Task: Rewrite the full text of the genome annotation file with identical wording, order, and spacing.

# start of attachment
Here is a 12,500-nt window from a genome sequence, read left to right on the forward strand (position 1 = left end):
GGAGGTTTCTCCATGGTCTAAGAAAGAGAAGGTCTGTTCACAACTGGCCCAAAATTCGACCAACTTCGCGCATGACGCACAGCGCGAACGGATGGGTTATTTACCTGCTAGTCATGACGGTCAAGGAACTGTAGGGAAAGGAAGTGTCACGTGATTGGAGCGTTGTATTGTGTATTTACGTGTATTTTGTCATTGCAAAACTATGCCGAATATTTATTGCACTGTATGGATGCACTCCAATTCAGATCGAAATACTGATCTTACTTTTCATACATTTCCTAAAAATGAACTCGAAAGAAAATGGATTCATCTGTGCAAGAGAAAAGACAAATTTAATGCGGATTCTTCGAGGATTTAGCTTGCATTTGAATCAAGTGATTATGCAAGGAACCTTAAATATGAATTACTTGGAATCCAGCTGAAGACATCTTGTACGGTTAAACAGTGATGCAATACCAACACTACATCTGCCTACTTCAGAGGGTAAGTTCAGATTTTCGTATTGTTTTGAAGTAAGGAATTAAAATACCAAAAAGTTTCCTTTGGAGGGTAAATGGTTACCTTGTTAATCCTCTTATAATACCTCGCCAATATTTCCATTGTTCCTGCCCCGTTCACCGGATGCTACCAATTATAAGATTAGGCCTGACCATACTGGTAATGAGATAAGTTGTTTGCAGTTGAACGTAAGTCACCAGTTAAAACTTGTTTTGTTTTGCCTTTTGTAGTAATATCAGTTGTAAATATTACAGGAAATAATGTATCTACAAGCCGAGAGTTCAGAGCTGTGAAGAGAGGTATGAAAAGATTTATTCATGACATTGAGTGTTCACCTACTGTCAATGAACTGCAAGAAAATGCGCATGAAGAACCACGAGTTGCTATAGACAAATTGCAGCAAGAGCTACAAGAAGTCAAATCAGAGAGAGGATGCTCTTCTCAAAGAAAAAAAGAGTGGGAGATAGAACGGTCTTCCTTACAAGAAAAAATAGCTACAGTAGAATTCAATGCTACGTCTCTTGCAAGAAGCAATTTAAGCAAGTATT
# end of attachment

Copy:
Here is a 12,500-nt window from a genome sequence, read left to right on the forward strand (position 1 = left end):
GGAGGTTTCTCCATGGTCTAAGAAAGAGAAGGTCTGTTCACAACTGGCCCAAAATTCGACCAACTTCGCGCATGACGCACAGCGCGAACGGATGGGTTATTTACCTGCTAGTCATGACGGTCAAGGAACTGTAGGGAAAGGAAGTGTCACGTGATTGGAGCGTTGTATTGTGTATTTACGTGTATTTTGTCATTGCAAAACTATGCCGAATATTTATTGCACTGTATGGATGCACTCCAATTCAGATCGAAATACTGATCTTACTTTTCATACATTTCCTAAAAATGAACTCGAAAGAAAATGGATTCATCTGTGCAAGAGAAAAGACAAATTTAATGCGGATTCTTCGAGGATTTAGCTTGCATTTGAATCAAGTGATTATGCAAGGAACCTTAAATATGAATTACTTGGAATCCAGCTGAAGACATCTTGTACGGTTAAACAGTGATGCAATACCAACACTACATCTGCCTACTTCAGAGGGTAAGTTCAGATTTTCGTATTGTTTTGAAGTAAGGAATTAAAATACCAAAAAGTTTCCTTTGGAGGGTAAATGGTTACCTTGTTAATCCTCTTATAATACCTCGCCAATATTTCCATTGTTCCTGCCCCGTTCACCGGATGCTACCAATTATAAGATTAGGCCTGACCATACTGGTAATGAGATAAGTTGTTTGCAGTTGAACGTAAGTCACCAGTTAAAACTTGTTTTGTTTTGCCTTTTGTAGTAATATCAGTTGTAAATATTACAGGAAATAATGTATCTACAAGCCGAGAGTTCAGAGCTGTGAAGAGAGGTATGAAAAGATTTATTCATGACATTGAGTGTTCACCTACTGTCAATGAACTGCAAGAAAATGCGCATGAAGAACCACGAGTTGCTATAGACAAATTGCAGCAAGAGCTACAAGAAGTCAAATCAGAGAGAGGATGCTCTTCTCAAAGAAAAAAAGAGTGGGAGATAGAACGGTCTTCCTTACAAGAAAAAATAGCTACAGTAGAATTCAATGCTACGTCTCTTGCAAGAAGCAATTTAAGCAAGTATT